Y: The Last Man – Volume 1 – Unmanned – Brian K. Vaughan

The premise is that every living male (human and animal) dies at the same time leaving the planet populated entirely by females. This is a unique idea and allows for a lot of introspection on the role that sex or gender has played in shaping our culture and societies across the globe. It also allows for speculation on what kind of a brave new world would a single sex forge. This is science fiction at its best.

For the sake of drama one man has survived, naturally an American, and naturally an aimless, twenty-something slacker. His male pet monkey has also survived too. We follow our titular hero, Yorick, as various people want to get their hands on him, for good or ill, and as he journeys halfway across this woman-filled globe to meet up with his fiancé. He is well-read, cynical and wisecracking enough to make a good guide through this dysfunctional new reality.

The art is expertly drawn but quite understated having a very clean, almost pop-art flavour to it. The layout is superb. With several stories being told the choice of when to cut between them and when to show them all on the same page is spot on. The writing is good but the storytelling, the way in which facts are revealed, the jumping backward and forward in time is exemplary. The introduction and payoff in the first issue alone is superb. There is a lot of show don’t tell in which questions are asked and the only answer is the character’s expression, which is just how this medium should be used. Even the lettering steps up its game with speech bubbles overlapping each other to help you know what order to read them in. And when many people talk at once the letters encroach on each other making it impossible to read just as in a real conversation.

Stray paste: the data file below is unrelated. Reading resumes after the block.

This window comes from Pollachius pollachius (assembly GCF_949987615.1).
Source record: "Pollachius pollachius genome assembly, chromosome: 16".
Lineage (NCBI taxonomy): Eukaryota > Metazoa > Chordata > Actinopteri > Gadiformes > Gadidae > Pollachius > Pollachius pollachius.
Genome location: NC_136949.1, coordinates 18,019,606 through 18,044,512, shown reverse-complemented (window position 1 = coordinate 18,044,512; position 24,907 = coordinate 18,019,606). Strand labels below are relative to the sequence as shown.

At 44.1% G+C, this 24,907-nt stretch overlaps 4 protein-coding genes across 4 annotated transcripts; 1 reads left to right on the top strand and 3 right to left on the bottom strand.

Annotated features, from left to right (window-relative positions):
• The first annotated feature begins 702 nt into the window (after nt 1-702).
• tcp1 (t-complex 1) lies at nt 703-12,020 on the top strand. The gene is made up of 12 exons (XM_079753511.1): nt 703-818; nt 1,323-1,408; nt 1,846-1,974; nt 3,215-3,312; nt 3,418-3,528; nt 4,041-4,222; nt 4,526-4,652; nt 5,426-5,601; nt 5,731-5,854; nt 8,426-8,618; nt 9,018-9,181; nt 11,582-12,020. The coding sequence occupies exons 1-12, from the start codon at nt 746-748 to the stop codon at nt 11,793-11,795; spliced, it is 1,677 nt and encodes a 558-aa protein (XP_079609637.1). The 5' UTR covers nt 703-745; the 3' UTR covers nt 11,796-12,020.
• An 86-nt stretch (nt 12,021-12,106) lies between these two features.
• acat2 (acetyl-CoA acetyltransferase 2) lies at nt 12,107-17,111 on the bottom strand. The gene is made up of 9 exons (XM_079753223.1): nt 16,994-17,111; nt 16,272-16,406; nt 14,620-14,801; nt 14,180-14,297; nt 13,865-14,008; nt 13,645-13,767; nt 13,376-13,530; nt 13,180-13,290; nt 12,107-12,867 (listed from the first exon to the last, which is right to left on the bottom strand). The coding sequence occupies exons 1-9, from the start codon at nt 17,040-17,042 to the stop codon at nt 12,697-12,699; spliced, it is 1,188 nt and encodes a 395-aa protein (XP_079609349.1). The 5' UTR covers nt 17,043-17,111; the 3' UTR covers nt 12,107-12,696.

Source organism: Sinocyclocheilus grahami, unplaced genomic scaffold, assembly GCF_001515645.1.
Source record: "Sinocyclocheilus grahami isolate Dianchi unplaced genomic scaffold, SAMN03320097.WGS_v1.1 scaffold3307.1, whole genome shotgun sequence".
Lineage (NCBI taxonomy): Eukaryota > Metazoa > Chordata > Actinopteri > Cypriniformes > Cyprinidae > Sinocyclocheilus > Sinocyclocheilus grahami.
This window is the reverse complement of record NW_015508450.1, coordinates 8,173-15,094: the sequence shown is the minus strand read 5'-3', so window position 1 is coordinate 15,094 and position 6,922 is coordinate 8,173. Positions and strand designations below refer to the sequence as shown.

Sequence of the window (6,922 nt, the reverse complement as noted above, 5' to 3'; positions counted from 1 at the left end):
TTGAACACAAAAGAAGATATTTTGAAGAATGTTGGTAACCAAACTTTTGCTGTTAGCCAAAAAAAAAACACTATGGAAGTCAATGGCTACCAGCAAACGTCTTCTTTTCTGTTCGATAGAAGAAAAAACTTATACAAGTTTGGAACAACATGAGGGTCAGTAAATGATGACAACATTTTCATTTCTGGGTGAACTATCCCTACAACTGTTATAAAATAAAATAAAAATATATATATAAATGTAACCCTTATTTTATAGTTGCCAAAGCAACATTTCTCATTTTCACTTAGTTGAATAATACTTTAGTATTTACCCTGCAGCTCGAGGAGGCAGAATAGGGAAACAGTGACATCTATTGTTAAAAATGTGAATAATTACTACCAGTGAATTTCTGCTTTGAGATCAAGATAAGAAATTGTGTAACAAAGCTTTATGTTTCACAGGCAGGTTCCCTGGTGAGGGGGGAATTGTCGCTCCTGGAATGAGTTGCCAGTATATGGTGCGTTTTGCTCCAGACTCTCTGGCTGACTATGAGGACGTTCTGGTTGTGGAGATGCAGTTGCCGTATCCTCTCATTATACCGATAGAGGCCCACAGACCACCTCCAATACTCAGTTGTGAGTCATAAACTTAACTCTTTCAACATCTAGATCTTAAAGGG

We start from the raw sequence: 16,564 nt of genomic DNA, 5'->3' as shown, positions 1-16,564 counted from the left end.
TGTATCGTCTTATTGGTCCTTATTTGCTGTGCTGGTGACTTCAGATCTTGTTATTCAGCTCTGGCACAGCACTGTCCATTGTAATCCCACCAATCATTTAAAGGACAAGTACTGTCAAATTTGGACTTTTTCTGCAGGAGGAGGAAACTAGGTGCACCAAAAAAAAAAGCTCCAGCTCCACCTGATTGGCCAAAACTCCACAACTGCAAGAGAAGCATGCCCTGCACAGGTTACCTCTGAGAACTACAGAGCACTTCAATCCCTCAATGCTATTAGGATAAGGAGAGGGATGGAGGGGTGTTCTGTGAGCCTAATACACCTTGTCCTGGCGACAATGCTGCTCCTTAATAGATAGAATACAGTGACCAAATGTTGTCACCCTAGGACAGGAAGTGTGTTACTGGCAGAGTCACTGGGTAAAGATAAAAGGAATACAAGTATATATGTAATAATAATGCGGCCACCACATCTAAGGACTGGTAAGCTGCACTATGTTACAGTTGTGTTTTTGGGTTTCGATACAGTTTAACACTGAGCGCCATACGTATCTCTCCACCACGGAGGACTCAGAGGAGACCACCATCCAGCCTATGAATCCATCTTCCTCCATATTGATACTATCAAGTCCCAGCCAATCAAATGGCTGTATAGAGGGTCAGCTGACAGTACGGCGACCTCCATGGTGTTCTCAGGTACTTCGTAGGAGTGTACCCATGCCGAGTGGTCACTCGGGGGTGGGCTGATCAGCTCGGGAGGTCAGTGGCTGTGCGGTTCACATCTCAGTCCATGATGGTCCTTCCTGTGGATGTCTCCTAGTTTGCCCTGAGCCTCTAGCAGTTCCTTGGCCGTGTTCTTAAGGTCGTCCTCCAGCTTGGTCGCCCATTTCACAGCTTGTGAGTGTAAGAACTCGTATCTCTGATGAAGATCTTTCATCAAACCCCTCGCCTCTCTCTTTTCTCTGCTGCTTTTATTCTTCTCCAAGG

This is technically the perfect comic with a bold concept, incredible structure, real innovation and a unique style. It is very Americentric however. Many of the political and cultural references might be lost to the overseas reader. I also got the sense that the author was definitely soap-boxing about his politics too, which would be fine in a subtle way, but too heavy handed in this instance. Having such a large, almost all female, ensemble cast does put a strain on both the writer and artist to differentiate them and make them unique. Hopefully they will establish their independence as the issues progress.

This is an amazing start that effortlessly sweeps a bold Thumbs Up!


Tomorrow: Y: The Last Man – Volume 2 – Cycles – Brian K. Vaughan

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